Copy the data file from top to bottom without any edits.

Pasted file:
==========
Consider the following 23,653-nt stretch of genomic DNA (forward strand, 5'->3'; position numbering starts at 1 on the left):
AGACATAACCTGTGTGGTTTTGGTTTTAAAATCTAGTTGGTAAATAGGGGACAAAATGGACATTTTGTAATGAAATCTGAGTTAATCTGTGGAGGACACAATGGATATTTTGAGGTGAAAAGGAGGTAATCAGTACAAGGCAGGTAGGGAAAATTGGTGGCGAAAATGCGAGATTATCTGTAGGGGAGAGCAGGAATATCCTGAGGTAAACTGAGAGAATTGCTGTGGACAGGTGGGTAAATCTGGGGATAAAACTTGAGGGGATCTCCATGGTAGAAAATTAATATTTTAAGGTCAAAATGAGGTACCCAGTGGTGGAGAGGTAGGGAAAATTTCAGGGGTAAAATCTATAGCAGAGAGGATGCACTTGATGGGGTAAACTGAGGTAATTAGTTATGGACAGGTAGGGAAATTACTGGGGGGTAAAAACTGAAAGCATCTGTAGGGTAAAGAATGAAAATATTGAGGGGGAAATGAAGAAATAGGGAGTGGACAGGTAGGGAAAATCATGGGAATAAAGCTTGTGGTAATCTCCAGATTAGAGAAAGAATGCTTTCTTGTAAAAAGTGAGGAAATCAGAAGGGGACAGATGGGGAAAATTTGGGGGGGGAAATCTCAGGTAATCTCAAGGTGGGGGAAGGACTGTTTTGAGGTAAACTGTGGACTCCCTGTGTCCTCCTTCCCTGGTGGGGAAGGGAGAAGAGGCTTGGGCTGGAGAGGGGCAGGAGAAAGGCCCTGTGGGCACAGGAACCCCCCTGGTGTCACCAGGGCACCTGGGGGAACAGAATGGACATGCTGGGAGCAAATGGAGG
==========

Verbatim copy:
Consider the following 23,653-nt stretch of genomic DNA (forward strand, 5'->3'; position numbering starts at 1 on the left):
AGACATAACCTGTGTGGTTTTGGTTTTAAAATCTAGTTGGTAAATAGGGGACAAAATGGACATTTTGTAATGAAATCTGAGTTAATCTGTGGAGGACACAATGGATATTTTGAGGTGAAAAGGAGGTAATCAGTACAAGGCAGGTAGGGAAAATTGGTGGCGAAAATGCGAGATTATCTGTAGGGGAGAGCAGGAATATCCTGAGGTAAACTGAGAGAATTGCTGTGGACAGGTGGGTAAATCTGGGGATAAAACTTGAGGGGATCTCCATGGTAGAAAATTAATATTTTAAGGTCAAAATGAGGTACCCAGTGGTGGAGAGGTAGGGAAAATTTCAGGGGTAAAATCTATAGCAGAGAGGATGCACTTGATGGGGTAAACTGAGGTAATTAGTTATGGACAGGTAGGGAAATTACTGGGGGGTAAAAACTGAAAGCATCTGTAGGGTAAAGAATGAAAATATTGAGGGGGAAATGAAGAAATAGGGAGTGGACAGGTAGGGAAAATCATGGGAATAAAGCTTGTGGTAATCTCCAGATTAGAGAAAGAATGCTTTCTTGTAAAAAGTGAGGAAATCAGAAGGGGACAGATGGGGAAAATTTGGGGGGGGAAATCTCAGGTAATCTCAAGGTGGGGGAAGGACTGTTTTGAGGTAAACTGTGGACTCCCTGTGTCCTCCTTCCCTGGTGGGGAAGGGAGAAGAGGCTTGGGCTGGAGAGGGGCAGGAGAAAGGCCCTGTGGGCACAGGAACCCCCCTGGTGTCACCAGGGCACCTGGGGGAACAGAATGGACATGCTGGGAGCAAATGGAGG